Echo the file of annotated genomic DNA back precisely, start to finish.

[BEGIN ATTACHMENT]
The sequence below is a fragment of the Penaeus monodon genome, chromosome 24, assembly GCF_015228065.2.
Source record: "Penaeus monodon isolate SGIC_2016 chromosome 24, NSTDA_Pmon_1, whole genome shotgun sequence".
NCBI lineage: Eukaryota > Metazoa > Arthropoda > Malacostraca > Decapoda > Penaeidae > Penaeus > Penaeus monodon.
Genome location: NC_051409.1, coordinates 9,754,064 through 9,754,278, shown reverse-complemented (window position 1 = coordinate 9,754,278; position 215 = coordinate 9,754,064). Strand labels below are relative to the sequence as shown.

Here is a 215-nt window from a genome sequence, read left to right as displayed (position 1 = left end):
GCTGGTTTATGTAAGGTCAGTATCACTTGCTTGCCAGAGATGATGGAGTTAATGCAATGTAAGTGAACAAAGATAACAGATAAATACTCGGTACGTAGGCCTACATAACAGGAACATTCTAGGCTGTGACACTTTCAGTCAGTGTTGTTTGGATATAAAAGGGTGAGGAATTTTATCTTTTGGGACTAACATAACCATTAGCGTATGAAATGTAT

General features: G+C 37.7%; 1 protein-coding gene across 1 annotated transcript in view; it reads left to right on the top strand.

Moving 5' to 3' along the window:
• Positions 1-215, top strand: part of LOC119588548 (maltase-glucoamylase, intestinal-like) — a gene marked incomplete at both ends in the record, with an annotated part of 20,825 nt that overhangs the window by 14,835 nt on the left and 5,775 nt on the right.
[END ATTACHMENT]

The sequence below is a fragment of the Penaeus monodon genome, chromosome 24, assembly GCF_015228065.2.
Source record: "Penaeus monodon isolate SGIC_2016 chromosome 24, NSTDA_Pmon_1, whole genome shotgun sequence".
NCBI lineage: Eukaryota > Metazoa > Arthropoda > Malacostraca > Decapoda > Penaeidae > Penaeus > Penaeus monodon.
Genome location: NC_051409.1, coordinates 9,754,064 through 9,754,278, shown reverse-complemented (window position 1 = coordinate 9,754,278; position 215 = coordinate 9,754,064). Strand labels below are relative to the sequence as shown.

Here is a 215-nt window from a genome sequence, read left to right as displayed (position 1 = left end):
GCTGGTTTATGTAAGGTCAGTATCACTTGCTTGCCAGAGATGATGGAGTTAATGCAATGTAAGTGAACAAAGATAACAGATAAATACTCGGTACGTAGGCCTACATAACAGGAACATTCTAGGCTGTGACACTTTCAGTCAGTGTTGTTTGGATATAAAAGGGTGAGGAATTTTATCTTTTGGGACTAACATAACCATTAGCGTATGAAATGTAT

General features: G+C 37.7%; 1 protein-coding gene across 1 annotated transcript in view; it reads left to right on the top strand.

Moving 5' to 3' along the window:
• Positions 1-215, top strand: part of LOC119588548 (maltase-glucoamylase, intestinal-like) — a gene marked incomplete at both ends in the record, with an annotated part of 20,825 nt that overhangs the window by 14,835 nt on the left and 5,775 nt on the right.